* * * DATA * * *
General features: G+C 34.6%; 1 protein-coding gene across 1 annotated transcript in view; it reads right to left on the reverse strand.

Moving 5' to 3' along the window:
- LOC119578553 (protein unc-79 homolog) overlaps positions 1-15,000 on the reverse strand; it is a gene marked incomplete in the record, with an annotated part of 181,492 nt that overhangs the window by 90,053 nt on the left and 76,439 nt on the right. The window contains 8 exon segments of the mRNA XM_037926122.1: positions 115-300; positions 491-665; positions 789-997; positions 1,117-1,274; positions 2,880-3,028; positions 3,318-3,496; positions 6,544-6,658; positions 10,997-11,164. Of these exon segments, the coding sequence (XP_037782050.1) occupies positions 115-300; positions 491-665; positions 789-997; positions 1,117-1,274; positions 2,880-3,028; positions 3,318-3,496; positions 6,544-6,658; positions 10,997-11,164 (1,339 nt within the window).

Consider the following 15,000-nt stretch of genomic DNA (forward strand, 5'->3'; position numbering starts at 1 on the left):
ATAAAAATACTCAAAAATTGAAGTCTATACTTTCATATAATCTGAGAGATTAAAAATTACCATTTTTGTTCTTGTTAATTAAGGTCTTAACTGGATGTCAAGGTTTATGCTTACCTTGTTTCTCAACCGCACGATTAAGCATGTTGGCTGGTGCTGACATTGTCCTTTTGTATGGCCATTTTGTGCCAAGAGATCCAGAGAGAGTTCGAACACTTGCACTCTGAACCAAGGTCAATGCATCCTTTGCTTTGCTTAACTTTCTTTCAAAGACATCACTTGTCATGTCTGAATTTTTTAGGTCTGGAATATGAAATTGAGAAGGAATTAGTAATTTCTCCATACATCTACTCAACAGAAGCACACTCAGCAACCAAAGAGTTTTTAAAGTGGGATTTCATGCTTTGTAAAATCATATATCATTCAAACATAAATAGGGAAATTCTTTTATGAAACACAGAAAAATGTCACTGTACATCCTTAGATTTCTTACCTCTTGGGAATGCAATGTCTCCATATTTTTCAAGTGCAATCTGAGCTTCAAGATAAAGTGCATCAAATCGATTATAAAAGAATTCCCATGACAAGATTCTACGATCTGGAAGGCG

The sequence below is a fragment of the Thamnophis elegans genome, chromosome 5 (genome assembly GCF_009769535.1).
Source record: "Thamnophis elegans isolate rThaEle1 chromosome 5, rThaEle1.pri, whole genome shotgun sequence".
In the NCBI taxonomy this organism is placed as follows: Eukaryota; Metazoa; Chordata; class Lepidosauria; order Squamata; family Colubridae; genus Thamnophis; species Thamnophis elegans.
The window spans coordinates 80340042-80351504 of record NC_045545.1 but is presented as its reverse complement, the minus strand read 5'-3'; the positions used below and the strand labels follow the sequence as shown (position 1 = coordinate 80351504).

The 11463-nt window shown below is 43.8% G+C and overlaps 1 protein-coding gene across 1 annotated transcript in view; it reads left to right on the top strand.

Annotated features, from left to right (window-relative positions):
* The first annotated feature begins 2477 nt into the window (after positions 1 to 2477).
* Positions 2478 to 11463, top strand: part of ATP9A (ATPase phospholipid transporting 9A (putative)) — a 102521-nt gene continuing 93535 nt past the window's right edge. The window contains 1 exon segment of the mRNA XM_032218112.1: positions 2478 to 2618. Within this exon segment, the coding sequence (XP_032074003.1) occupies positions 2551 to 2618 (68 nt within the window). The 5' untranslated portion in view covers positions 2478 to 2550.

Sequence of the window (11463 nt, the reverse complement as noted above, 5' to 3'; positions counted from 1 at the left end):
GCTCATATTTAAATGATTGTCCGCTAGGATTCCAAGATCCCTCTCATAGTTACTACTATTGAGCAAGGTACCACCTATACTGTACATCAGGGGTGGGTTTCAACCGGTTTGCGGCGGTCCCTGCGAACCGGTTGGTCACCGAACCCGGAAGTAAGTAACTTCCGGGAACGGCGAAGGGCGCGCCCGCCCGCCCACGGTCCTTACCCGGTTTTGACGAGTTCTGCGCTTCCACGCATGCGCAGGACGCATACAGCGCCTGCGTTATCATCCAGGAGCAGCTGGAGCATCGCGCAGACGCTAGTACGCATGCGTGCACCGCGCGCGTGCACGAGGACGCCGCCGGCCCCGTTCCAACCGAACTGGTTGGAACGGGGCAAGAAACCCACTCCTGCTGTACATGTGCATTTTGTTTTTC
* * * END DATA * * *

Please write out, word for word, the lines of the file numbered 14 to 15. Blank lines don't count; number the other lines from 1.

Sequence of the window (11463 nt, the reverse complement as noted above, 5' to 3'; positions counted from 1 at the left end):
GCTCATATTTAAATGATTGTCCGCTAGGATTCCAAGATCCCTCTCATAGTTACTACTATTGAGCAAGGTACCACCTATACTGTACATCAGGGGTGGGTTTCAACCGGTTTGCGGCGGTCCCTGCGAACCGGTTGGTCACCGAACCCGGAAGTAAGTAACTTCCGGGAACGGCGAAGGGCGCGCCCGCCCGCCCACGGTCCTTACCCGGTTTTGACGAGTTCTGCGCTTCCACGCATGCGCAGGACGCATACAGCGCCTGCGTTATCATCCAGGAGCAGCTGGAGCATCGCGCAGACGCTAGTACGCATGCGTGCACCGCGCGCGTGCACGAGGACGCCGCCGGCCCCGTTCCAACCGAACTGGTTGGAACGGGGCAAGAAACCCACTCCTGCTGTACATGTGCATTTTGTTTTTC